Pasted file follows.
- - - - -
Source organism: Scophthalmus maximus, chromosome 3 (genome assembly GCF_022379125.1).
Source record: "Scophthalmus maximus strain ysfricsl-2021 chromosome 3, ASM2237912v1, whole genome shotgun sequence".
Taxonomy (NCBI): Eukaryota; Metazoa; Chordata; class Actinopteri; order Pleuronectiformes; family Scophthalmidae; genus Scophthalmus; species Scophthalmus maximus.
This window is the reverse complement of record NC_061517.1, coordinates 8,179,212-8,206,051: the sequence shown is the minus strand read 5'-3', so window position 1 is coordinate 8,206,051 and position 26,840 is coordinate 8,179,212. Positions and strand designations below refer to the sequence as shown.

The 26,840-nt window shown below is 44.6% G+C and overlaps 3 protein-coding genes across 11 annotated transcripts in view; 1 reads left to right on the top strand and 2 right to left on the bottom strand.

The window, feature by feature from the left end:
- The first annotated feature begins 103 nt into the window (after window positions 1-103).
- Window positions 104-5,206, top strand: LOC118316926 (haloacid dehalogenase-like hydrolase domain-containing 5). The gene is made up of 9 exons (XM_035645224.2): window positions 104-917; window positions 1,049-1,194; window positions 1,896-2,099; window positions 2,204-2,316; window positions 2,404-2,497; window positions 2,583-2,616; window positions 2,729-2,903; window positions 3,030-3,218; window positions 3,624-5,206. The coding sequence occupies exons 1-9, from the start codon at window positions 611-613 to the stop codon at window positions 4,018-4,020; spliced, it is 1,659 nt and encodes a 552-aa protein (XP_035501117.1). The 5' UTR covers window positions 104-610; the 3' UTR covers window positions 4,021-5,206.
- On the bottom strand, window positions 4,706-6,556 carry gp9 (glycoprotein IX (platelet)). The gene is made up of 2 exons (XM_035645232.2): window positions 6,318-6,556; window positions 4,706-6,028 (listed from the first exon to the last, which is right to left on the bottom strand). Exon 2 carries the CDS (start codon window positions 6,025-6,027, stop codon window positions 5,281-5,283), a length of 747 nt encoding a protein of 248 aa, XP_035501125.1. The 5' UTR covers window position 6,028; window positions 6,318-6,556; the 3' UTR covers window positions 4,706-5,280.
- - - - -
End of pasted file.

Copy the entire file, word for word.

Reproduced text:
Source organism: Scophthalmus maximus, chromosome 3 (genome assembly GCF_022379125.1).
Source record: "Scophthalmus maximus strain ysfricsl-2021 chromosome 3, ASM2237912v1, whole genome shotgun sequence".
Taxonomy (NCBI): Eukaryota; Metazoa; Chordata; class Actinopteri; order Pleuronectiformes; family Scophthalmidae; genus Scophthalmus; species Scophthalmus maximus.
This window is the reverse complement of record NC_061517.1, coordinates 8,179,212-8,206,051: the sequence shown is the minus strand read 5'-3', so window position 1 is coordinate 8,206,051 and position 26,840 is coordinate 8,179,212. Positions and strand designations below refer to the sequence as shown.

The 26,840-nt window shown below is 44.6% G+C and overlaps 3 protein-coding genes across 11 annotated transcripts in view; 1 reads left to right on the top strand and 2 right to left on the bottom strand.

The window, feature by feature from the left end:
- The first annotated feature begins 103 nt into the window (after window positions 1-103).
- Window positions 104-5,206, top strand: LOC118316926 (haloacid dehalogenase-like hydrolase domain-containing 5). The gene is made up of 9 exons (XM_035645224.2): window positions 104-917; window positions 1,049-1,194; window positions 1,896-2,099; window positions 2,204-2,316; window positions 2,404-2,497; window positions 2,583-2,616; window positions 2,729-2,903; window positions 3,030-3,218; window positions 3,624-5,206. The coding sequence occupies exons 1-9, from the start codon at window positions 611-613 to the stop codon at window positions 4,018-4,020; spliced, it is 1,659 nt and encodes a 552-aa protein (XP_035501117.1). The 5' UTR covers window positions 104-610; the 3' UTR covers window positions 4,021-5,206.
- On the bottom strand, window positions 4,706-6,556 carry gp9 (glycoprotein IX (platelet)). The gene is made up of 2 exons (XM_035645232.2): window positions 6,318-6,556; window positions 4,706-6,028 (listed from the first exon to the last, which is right to left on the bottom strand). Exon 2 carries the CDS (start codon window positions 6,025-6,027, stop codon window positions 5,281-5,283), a length of 747 nt encoding a protein of 248 aa, XP_035501125.1. The 5' UTR covers window position 6,028; window positions 6,318-6,556; the 3' UTR covers window positions 4,706-5,280.